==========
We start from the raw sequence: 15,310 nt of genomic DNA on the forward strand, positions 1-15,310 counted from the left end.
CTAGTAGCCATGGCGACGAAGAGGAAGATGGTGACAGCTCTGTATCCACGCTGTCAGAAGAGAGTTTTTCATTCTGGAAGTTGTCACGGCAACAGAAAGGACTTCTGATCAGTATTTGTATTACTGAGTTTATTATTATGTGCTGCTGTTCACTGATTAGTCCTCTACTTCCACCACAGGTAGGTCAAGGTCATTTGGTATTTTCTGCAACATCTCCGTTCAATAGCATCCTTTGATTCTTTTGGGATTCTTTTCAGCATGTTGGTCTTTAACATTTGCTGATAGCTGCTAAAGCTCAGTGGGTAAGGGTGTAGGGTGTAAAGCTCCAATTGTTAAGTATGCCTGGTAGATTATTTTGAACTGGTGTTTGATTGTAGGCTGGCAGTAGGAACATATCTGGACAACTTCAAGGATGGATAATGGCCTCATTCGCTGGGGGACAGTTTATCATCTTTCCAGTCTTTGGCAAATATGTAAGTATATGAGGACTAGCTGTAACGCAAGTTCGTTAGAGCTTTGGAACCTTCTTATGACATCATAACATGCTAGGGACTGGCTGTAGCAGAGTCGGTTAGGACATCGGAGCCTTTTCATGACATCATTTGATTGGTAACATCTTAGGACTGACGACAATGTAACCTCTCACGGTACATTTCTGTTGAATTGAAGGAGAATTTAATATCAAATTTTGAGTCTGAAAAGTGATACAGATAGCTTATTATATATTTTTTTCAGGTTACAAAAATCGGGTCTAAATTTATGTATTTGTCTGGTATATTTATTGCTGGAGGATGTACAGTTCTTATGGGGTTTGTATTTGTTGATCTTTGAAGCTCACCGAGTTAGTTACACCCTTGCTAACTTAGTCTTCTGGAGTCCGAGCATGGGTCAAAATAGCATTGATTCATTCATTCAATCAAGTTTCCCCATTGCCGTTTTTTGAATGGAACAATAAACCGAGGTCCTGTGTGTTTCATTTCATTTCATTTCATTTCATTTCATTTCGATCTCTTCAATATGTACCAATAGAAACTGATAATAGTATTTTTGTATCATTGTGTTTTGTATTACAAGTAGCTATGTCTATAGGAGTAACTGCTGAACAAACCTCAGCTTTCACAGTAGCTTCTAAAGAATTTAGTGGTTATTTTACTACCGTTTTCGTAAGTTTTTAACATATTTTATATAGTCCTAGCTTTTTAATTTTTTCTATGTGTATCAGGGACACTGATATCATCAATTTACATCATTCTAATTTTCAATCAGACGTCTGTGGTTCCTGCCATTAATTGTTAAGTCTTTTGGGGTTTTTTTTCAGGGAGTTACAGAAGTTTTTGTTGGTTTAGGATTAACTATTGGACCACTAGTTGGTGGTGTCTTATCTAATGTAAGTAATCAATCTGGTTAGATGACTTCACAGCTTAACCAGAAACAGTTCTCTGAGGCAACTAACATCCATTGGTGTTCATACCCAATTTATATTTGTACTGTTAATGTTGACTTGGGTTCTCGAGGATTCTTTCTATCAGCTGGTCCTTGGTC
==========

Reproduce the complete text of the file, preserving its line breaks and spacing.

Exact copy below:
We start from the raw sequence: 15,310 nt of genomic DNA on the forward strand, positions 1-15,310 counted from the left end.
CTAGTAGCCATGGCGACGAAGAGGAAGATGGTGACAGCTCTGTATCCACGCTGTCAGAAGAGAGTTTTTCATTCTGGAAGTTGTCACGGCAACAGAAAGGACTTCTGATCAGTATTTGTATTACTGAGTTTATTATTATGTGCTGCTGTTCACTGATTAGTCCTCTACTTCCACCACAGGTAGGTCAAGGTCATTTGGTATTTTCTGCAACATCTCCGTTCAATAGCATCCTTTGATTCTTTTGGGATTCTTTTCAGCATGTTGGTCTTTAACATTTGCTGATAGCTGCTAAAGCTCAGTGGGTAAGGGTGTAGGGTGTAAAGCTCCAATTGTTAAGTATGCCTGGTAGATTATTTTGAACTGGTGTTTGATTGTAGGCTGGCAGTAGGAACATATCTGGACAACTTCAAGGATGGATAATGGCCTCATTCGCTGGGGGACAGTTTATCATCTTTCCAGTCTTTGGCAAATATGTAAGTATATGAGGACTAGCTGTAACGCAAGTTCGTTAGAGCTTTGGAACCTTCTTATGACATCATAACATGCTAGGGACTGGCTGTAGCAGAGTCGGTTAGGACATCGGAGCCTTTTCATGACATCATTTGATTGGTAACATCTTAGGACTGACGACAATGTAACCTCTCACGGTACATTTCTGTTGAATTGAAGGAGAATTTAATATCAAATTTTGAGTCTGAAAAGTGATACAGATAGCTTATTATATATTTTTTTCAGGTTACAAAAATCGGGTCTAAATTTATGTATTTGTCTGGTATATTTATTGCTGGAGGATGTACAGTTCTTATGGGGTTTGTATTTGTTGATCTTTGAAGCTCACCGAGTTAGTTACACCCTTGCTAACTTAGTCTTCTGGAGTCCGAGCATGGGTCAAAATAGCATTGATTCATTCATTCAATCAAGTTTCCCCATTGCCGTTTTTTGAATGGAACAATAAACCGAGGTCCTGTGTGTTTCATTTCATTTCATTTCATTTCATTTCATTTCGATCTCTTCAATATGTACCAATAGAAACTGATAATAGTATTTTTGTATCATTGTGTTTTGTATTACAAGTAGCTATGTCTATAGGAGTAACTGCTGAACAAACCTCAGCTTTCACAGTAGCTTCTAAAGAATTTAGTGGTTATTTTACTACCGTTTTCGTAAGTTTTTAACATATTTTATATAGTCCTAGCTTTTTAATTTTTTCTATGTGTATCAGGGACACTGATATCATCAATTTACATCATTCTAATTTTCAATCAGACGTCTGTGGTTCCTGCCATTAATTGTTAAGTCTTTTGGGGTTTTTTTTCAGGGAGTTACAGAAGTTTTTGTTGGTTTAGGATTAACTATTGGACCACTAGTTGGTGGTGTCTTATCTAATGTAAGTAATCAATCTGGTTAGATGACTTCACAGCTTAACCAGAAACAGTTCTCTGAGGCAACTAACATCCATTGGTGTTCATACCCAATTTATATTTGTACTGTTAATGTTGACTTGGGTTCTCGAGGATTCTTTCTATCAGCTGGTCCTTGGTC